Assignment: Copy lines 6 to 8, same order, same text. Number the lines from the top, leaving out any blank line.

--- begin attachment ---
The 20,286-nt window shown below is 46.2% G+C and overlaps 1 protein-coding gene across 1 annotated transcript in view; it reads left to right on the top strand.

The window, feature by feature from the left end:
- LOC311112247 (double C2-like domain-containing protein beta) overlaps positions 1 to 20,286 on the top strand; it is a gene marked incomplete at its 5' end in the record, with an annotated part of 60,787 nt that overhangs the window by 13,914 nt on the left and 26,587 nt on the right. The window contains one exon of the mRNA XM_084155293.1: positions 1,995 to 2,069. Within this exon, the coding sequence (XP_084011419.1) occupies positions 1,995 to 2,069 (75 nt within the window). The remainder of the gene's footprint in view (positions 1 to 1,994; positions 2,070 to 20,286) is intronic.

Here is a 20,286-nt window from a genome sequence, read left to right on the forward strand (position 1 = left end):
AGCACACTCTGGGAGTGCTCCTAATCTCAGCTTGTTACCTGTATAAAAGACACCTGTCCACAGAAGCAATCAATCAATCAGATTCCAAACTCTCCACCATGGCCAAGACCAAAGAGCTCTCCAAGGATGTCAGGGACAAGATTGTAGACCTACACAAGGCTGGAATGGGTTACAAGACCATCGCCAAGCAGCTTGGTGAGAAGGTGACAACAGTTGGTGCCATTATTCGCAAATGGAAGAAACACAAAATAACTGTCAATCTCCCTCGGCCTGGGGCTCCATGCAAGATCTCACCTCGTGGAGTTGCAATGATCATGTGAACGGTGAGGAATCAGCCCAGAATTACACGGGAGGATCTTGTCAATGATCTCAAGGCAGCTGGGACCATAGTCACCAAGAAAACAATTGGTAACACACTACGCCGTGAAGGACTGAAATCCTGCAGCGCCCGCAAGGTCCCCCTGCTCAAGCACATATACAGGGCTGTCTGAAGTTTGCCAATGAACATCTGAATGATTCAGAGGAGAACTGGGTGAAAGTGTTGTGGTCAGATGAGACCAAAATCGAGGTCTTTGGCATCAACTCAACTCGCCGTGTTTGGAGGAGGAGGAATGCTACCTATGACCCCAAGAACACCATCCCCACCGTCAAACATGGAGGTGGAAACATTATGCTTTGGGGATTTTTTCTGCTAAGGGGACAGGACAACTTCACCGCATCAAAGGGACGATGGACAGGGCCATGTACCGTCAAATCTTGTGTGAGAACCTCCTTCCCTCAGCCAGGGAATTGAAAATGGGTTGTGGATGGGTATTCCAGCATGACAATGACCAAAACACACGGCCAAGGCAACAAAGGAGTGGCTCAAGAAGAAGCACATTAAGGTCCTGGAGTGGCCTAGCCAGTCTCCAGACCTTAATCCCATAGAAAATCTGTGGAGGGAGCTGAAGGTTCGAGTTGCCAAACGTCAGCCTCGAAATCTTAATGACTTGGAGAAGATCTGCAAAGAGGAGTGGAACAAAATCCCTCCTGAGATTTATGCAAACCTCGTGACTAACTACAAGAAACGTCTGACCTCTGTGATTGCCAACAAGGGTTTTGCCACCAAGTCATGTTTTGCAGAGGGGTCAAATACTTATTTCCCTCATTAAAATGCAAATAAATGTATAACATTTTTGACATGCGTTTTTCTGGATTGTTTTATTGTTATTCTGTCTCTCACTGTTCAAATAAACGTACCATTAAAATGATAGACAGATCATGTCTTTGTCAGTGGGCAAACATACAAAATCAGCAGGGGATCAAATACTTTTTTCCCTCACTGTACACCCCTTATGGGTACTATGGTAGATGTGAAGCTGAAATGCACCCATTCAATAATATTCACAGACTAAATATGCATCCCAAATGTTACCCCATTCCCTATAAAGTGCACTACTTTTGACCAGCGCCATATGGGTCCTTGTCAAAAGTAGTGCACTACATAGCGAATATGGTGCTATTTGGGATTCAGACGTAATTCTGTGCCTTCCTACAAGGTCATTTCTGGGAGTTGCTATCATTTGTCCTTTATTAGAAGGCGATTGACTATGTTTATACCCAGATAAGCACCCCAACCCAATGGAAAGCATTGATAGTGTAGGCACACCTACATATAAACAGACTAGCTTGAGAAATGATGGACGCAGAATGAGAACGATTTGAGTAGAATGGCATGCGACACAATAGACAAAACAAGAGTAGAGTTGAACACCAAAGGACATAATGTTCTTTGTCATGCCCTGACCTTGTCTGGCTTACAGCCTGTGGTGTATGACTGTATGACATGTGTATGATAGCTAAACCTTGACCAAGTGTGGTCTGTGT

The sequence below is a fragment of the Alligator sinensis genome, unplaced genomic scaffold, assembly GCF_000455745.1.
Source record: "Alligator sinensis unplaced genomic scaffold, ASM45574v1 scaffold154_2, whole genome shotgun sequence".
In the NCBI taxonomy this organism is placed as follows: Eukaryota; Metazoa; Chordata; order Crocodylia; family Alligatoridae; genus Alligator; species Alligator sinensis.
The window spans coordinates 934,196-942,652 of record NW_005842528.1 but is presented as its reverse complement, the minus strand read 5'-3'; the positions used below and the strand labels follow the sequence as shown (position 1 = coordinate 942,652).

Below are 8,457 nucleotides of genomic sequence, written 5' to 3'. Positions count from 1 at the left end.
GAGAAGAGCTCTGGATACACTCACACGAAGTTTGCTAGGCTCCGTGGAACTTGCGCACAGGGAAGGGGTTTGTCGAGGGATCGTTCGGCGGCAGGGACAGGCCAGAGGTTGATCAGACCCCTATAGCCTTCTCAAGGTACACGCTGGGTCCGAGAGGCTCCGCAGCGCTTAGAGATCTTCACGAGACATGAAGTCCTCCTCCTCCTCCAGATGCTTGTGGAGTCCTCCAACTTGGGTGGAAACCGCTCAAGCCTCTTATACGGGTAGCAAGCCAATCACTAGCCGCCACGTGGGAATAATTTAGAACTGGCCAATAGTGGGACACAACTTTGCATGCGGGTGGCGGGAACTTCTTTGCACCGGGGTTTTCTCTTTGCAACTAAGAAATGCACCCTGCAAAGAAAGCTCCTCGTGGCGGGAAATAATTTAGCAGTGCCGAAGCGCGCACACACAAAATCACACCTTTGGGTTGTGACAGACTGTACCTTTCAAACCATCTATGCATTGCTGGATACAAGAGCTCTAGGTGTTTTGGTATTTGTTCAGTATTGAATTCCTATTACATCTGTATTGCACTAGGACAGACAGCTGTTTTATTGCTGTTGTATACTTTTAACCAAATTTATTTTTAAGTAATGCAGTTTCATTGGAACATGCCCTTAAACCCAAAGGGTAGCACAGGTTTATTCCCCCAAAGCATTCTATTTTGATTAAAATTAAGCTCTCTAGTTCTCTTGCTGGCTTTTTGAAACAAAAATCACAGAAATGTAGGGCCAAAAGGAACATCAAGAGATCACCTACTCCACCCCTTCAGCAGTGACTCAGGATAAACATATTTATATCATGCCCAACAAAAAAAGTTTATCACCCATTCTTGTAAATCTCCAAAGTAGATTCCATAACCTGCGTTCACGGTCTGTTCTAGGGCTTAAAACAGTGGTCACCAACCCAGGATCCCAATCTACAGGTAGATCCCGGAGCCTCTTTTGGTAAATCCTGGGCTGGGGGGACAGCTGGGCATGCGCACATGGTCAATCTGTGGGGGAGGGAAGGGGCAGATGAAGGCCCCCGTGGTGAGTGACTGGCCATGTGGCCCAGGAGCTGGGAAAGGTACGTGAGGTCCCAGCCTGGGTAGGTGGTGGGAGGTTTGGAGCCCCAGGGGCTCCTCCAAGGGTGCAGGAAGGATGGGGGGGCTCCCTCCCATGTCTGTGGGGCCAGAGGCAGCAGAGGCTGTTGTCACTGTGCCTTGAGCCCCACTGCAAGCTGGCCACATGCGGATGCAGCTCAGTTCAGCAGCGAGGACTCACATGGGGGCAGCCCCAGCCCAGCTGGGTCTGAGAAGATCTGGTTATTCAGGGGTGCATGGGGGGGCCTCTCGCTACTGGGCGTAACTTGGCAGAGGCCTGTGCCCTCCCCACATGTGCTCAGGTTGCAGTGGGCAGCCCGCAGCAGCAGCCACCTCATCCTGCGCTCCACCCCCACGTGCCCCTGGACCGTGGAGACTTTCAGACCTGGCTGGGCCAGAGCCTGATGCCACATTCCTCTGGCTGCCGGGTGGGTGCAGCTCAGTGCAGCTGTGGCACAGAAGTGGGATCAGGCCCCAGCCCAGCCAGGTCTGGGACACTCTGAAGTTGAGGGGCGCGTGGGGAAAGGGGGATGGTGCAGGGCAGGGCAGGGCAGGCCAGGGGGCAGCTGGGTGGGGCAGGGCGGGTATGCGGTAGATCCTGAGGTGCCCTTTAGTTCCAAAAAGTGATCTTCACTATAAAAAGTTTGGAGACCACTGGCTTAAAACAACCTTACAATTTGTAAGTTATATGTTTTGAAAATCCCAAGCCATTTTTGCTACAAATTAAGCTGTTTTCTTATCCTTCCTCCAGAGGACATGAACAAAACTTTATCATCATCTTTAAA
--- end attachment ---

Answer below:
The sequence below is a fragment of the Alligator sinensis genome, unplaced genomic scaffold, assembly GCF_000455745.1.
Source record: "Alligator sinensis unplaced genomic scaffold, ASM45574v1 scaffold154_2, whole genome shotgun sequence".
In the NCBI taxonomy this organism is placed as follows: Eukaryota; Metazoa; Chordata; order Crocodylia; family Alligatoridae; genus Alligator; species Alligator sinensis.